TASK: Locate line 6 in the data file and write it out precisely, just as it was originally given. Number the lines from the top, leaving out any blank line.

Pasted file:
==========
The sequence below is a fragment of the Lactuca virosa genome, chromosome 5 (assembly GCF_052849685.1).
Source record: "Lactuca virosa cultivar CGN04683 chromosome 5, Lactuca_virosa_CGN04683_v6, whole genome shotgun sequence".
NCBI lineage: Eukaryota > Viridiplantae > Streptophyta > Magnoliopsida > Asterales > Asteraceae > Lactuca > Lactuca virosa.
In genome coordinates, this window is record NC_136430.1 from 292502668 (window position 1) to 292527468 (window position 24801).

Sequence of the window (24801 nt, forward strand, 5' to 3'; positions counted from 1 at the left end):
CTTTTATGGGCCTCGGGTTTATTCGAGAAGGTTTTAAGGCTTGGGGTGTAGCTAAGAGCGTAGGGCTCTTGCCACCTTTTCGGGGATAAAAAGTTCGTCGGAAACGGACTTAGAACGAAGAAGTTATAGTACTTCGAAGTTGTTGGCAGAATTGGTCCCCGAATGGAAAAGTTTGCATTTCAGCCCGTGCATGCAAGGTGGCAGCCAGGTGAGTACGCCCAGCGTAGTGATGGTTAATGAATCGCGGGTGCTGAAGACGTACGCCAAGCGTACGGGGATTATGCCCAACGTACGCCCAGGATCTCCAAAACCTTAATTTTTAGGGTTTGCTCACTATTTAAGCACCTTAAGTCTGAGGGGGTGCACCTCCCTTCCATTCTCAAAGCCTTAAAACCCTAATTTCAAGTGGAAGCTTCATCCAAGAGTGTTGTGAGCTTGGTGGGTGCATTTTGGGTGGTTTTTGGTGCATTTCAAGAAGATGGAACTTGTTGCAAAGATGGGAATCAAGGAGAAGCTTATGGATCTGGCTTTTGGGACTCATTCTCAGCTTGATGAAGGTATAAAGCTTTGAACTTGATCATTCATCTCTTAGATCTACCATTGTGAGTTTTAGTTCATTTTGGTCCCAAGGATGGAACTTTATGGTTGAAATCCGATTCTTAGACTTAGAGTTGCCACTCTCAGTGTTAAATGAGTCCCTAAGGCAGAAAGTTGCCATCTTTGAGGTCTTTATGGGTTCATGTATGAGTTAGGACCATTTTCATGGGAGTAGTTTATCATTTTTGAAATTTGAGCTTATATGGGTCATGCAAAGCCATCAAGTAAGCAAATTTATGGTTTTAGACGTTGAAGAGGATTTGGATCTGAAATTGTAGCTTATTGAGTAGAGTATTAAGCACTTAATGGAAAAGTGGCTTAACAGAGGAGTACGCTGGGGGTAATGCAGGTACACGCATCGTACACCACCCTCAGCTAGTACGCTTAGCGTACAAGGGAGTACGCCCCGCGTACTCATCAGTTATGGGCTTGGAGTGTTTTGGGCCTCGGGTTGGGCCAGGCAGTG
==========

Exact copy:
CTTTTATGGGCCTCGGGTTTATTCGAGAAGGTTTTAAGGCTTGGGGTGTAGCTAAGAGCGTAGGGCTCTTGCCACCTTTTCGGGGATAAAAAGTTCGTCGGAAACGGACTTAGAACGAAGAAGTTATAGTACTTCGAAGTTGTTGGCAGAATTGGTCCCCGAATGGAAAAGTTTGCATTTCAGCCCGTGCATGCAAGGTGGCAGCCAGGTGAGTACGCCCAGCGTAGTGATGGTTAATGAATCGCGGGTGCTGAAGACGTACGCCAAGCGTACGGGGATTATGCCCAACGTACGCCCAGGATCTCCAAAACCTTAATTTTTAGGGTTTGCTCACTATTTAAGCACCTTAAGTCTGAGGGGGTGCACCTCCCTTCCATTCTCAAAGCCTTAAAACCCTAATTTCAAGTGGAAGCTTCATCCAAGAGTGTTGTGAGCTTGGTGGGTGCATTTTGGGTGGTTTTTGGTGCATTTCAAGAAGATGGAACTTGTTGCAAAGATGGGAATCAAGGAGAAGCTTATGGATCTGGCTTTTGGGACTCATTCTCAGCTTGATGAAGGTATAAAGCTTTGAACTTGATCATTCATCTCTTAGATCTACCATTGTGAGTTTTAGTTCATTTTGGTCCCAAGGATGGAACTTTATGGTTGAAATCCGATTCTTAGACTTAGAGTTGCCACTCTCAGTGTTAAATGAGTCCCTAAGGCAGAAAGTTGCCATCTTTGAGGTCTTTATGGGTTCATGTATGAGTTAGGACCATTTTCATGGGAGTAGTTTATCATTTTTGAAATTTGAGCTTATATGGGTCATGCAAAGCCATCAAGTAAGCAAATTTATGGTTTTAGACGTTGAAGAGGATTTGGATCTGAAATTGTAGCTTATTGAGTAGAGTATTAAGCACTTAATGGAAAAGTGGCTTAACAGAGGAGTACGCTGGGGGTAATGCAGGTACACGCATCGTACACCACCCTCAGCTAGTACGCTTAGCGTACAAGGGAGTACGCCCCGCGTACTCATCAGTTATGGGCTTGGAGTGTTTTGGGCCTCGGGTTGGGCCAGGCAGTG